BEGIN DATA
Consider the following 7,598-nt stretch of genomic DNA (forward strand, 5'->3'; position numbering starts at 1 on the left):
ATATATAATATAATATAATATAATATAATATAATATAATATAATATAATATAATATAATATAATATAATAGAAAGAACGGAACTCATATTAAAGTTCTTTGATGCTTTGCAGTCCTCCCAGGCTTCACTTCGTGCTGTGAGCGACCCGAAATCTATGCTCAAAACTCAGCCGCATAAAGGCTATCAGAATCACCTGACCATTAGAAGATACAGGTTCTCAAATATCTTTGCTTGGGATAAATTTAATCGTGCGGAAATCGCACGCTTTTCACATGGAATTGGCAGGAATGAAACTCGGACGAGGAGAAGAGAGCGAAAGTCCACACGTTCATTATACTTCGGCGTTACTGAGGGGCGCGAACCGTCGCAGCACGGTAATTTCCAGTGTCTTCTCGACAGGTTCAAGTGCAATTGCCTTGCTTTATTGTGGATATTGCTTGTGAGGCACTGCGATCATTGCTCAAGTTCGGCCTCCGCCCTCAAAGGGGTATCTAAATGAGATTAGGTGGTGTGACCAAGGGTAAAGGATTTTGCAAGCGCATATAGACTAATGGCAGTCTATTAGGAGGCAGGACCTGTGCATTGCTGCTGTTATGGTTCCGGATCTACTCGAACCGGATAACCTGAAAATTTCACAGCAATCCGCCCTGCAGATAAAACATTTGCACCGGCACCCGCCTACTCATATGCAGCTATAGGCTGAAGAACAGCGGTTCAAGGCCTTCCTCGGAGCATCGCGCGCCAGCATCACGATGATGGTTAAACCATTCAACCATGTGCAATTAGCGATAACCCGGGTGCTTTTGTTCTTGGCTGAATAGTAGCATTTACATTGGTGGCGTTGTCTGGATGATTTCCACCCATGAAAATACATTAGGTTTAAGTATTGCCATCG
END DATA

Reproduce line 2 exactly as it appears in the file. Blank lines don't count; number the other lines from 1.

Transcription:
ATATATAATATAATATAATATAATATAATATAATATAATATAATATAATATAATATAATATAATATAATAGAAAGAACGGAACTCATATTAAAGTTCTTTGATGCTTTGCAGTCCTCCCAGGCTTCACTTCGTGCTGTGAGCGACCCGAAATCTATGCTCAAAACTCAGCCGCATAAAGGCTATCAGAATCACCTGACCATTAGAAGATACAGGTTCTCAAATATCTTTGCTTGGGATAAATTTAATCGTGCGGAAATCGCACGCTTTTCACATGGAATTGGCAGGAATGAAACTCGGACGAGGAGAAGAGAGCGAAAGTCCACACGTTCATTATACTTCGGCGTTACTGAGGGGCGCGAACCGTCGCAGCACGGTAATTTCCAGTGTCTTCTCGACAGGTTCAAGTGCAATTGCCTTGCTTTATTGTGGATATTGCTTGTGAGGCACTGCGATCATTGCTCAAGTTCGGCCTCCGCCCTCAAAGGGGTATCTAAATGAGATTAGGTGGTGTGACCAAGGGTAAAGGATTTTGCAAGCGCATATAGACTAATGGCAGTCTATTAGGAGGCAGGACCTGTGCATTGCTGCTGTTATGGTTCCGGATCTACTCGAACCGGATAACCTGAAAATTTCACAGCAATCCGCCCTGCAGATAAAACATTTGCACCGGCACCCGCCTACTCATATGCAGCTATAGGCTGAAGAACAGCGGTTCAAGGCCTTCCTCGGAGCATCGCGCGCCAGCATCACGATGATGGTTAAACCATTCAACCATGTGCAATTAGCGATAACCCGGGTGCTTTTGTTCTTGGCTGAATAGTAGCATTTACATTGGTGGCGTTGTCTGGATGATTTCCACCCATGAAAATACATTAGGTTTAAGTATTGCCATCG